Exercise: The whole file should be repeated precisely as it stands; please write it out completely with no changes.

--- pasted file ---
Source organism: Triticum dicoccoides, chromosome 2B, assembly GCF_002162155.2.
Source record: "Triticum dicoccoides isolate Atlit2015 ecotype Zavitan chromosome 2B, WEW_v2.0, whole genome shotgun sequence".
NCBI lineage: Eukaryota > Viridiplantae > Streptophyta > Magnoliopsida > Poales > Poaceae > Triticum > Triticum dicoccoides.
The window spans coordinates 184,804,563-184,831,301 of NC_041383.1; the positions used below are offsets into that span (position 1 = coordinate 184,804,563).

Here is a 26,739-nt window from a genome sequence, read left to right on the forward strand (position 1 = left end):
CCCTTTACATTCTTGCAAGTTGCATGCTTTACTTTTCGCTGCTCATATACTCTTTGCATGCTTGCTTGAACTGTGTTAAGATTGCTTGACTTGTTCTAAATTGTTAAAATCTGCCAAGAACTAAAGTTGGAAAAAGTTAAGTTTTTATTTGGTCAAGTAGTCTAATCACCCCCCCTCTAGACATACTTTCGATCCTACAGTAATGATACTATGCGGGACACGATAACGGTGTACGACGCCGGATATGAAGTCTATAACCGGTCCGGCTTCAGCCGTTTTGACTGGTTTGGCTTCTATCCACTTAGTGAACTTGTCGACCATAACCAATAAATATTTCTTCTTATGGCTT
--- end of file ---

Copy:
Source organism: Triticum dicoccoides, chromosome 2B, assembly GCF_002162155.2.
Source record: "Triticum dicoccoides isolate Atlit2015 ecotype Zavitan chromosome 2B, WEW_v2.0, whole genome shotgun sequence".
NCBI lineage: Eukaryota > Viridiplantae > Streptophyta > Magnoliopsida > Poales > Poaceae > Triticum > Triticum dicoccoides.
The window spans coordinates 184,804,563-184,831,301 of NC_041383.1; the positions used below are offsets into that span (position 1 = coordinate 184,804,563).

Here is a 26,739-nt window from a genome sequence, read left to right on the forward strand (position 1 = left end):
CCCTTTACATTCTTGCAAGTTGCATGCTTTACTTTTCGCTGCTCATATACTCTTTGCATGCTTGCTTGAACTGTGTTAAGATTGCTTGACTTGTTCTAAATTGTTAAAATCTGCCAAGAACTAAAGTTGGAAAAAGTTAAGTTTTTATTTGGTCAAGTAGTCTAATCACCCCCCCTCTAGACATACTTTCGATCCTACAGTAATGATACTATGCGGGACACGATAACGGTGTACGACGCCGGATATGAAGTCTATAACCGGTCCGGCTTCAGCCGTTTTGACTGGTTTGGCTTCTATCCACTTAGTGAACTTGTCGACCATAACCAATAAATATTTCTTCTTATGGCTT